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Numerical Study of Two Vessels Seakeeping in Waves

[+] Author Affiliations
Dexin Zhan, David Molyneux

Oceanic Consulting Corporation, St. John’s, NL, Canada

Don Bass

Don Bass Marine Consulting, St. John’s, NL, Canada

Paper No. OMAE2014-23269, pp. V08AT06A020; 9 pages
doi:10.1115/OMAE2014-23269
From:
  • ASME 2014 33rd International Conference on Ocean, Offshore and Arctic Engineering
  • Volume 8A: Ocean Engineering
  • San Francisco, California, USA, June 8–13, 2014
  • Conference Sponsors: Ocean, Offshore and Arctic Engineering Division
  • ISBN: 978-0-7918-4550-9
  • Copyright © 2014 by ASME

abstract

This paper presents a numerical study of seakeeping in regular waves for two vessels in close proximity using commercial seakeeping software HydroStar and an in-house code MOTSIM. The objective was to study the possible sheltering effect of the larger vessel (FPSO) on the smaller one (OSV) during personnel transfer between the two vessels, where one vessel was at some angle relative to the other vessel and there was no connection line between them. The study mainly focused on the OSV motion resulting from the interaction of the FPSO when the OSV was at different headings and wave directions. Initially the OSV motions close to the FPSO (and parallel) were compared with those for the OSV alone. For an un-parallel position of the two vessels, an objective function based on the OSV RAOs motion in roll, pitch and heave directions was used to optimize the OSV position. Finally comparisons between HydroStar and MOTSIM results are provided.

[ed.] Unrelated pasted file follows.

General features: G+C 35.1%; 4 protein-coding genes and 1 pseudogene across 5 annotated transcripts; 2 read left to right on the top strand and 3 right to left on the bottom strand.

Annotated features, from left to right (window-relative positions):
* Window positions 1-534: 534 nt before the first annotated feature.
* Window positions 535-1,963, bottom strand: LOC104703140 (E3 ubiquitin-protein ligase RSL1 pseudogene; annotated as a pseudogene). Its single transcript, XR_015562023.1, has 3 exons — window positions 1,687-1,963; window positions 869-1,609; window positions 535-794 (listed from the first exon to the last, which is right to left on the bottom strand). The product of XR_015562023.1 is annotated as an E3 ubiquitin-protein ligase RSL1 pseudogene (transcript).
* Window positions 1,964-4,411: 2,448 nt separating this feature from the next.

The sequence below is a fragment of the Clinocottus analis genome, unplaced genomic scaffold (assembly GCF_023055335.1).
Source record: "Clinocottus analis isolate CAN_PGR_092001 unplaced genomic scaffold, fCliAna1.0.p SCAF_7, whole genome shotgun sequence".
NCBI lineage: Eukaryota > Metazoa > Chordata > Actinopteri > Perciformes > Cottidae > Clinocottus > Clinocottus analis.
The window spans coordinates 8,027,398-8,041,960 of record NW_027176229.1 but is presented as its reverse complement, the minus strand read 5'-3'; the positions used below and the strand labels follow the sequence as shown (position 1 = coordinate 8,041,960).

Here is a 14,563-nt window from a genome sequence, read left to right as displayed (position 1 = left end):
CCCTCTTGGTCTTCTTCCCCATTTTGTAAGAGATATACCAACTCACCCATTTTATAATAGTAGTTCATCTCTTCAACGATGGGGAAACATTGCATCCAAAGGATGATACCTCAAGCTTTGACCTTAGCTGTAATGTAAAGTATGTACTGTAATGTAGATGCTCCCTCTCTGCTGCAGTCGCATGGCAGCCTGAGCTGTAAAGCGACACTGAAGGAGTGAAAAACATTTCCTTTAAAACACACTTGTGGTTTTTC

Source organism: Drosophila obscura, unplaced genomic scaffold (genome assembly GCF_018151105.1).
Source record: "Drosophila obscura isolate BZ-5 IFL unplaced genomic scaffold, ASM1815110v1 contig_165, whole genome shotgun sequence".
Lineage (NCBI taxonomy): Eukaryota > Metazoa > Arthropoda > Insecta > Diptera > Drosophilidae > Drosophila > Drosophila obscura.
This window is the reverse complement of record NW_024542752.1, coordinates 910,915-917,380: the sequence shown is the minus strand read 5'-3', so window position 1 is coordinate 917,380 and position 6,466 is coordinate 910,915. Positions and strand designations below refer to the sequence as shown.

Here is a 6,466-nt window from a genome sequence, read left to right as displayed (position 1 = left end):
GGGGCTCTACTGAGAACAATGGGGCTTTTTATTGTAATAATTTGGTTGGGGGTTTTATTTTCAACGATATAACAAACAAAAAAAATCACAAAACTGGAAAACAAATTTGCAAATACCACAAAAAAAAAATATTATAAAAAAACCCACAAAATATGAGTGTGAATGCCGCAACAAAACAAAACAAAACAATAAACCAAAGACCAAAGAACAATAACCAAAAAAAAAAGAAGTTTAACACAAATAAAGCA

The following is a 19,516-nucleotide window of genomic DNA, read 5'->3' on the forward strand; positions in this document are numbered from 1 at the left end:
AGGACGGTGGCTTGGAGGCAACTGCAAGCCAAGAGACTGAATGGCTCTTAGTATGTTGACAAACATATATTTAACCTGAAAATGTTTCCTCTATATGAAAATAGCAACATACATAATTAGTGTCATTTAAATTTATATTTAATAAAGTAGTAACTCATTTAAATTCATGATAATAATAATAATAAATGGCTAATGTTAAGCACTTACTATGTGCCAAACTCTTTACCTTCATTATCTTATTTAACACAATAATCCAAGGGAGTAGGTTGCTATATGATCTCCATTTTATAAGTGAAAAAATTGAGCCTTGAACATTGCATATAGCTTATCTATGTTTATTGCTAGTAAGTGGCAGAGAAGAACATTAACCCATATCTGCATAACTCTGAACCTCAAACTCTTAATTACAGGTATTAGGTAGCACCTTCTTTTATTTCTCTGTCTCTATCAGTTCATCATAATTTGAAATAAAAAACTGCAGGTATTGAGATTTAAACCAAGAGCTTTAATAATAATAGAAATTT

The main conclusions are:

1) When the FPSO and OSV are located in parallel, the OSV motions in sway, roll and yaw are larger than the single OSV motions in head waves while surge, heave and pitch are almost the same. The OSV motions in most of the six degrees of freedom are smaller than the single OSV motions when the waves are from other directions (always on the port side of the FPSO), which means that there is a sheltering effect.

2) The simulation results from different OSV rotation angles show that the hydrodynamic interaction between the FPSO and OSV e.g. the sheltering effect is related to the OSV angle and the wave heading. The objective function in roll, pitch and heave RAOs indicates that the OSV should maintain a close to parallel position with the FPSO to minimize motion when the waves come from the port side of the FPSO from 180 to 240 degrees. When the wave direction is around 240 degrees the OSV should have relatively small motion in waves for any OSV rotation angle.

3) A comparison of HydroStar and MOTSIM results shows that the MOTSIM results of a single vessel seakeeping simulation is in a good agreement with HydroStar. In two vessels situation more validation work needs to be done.

Copyright © 2014 by ASME
Topics: Waves , Vessels

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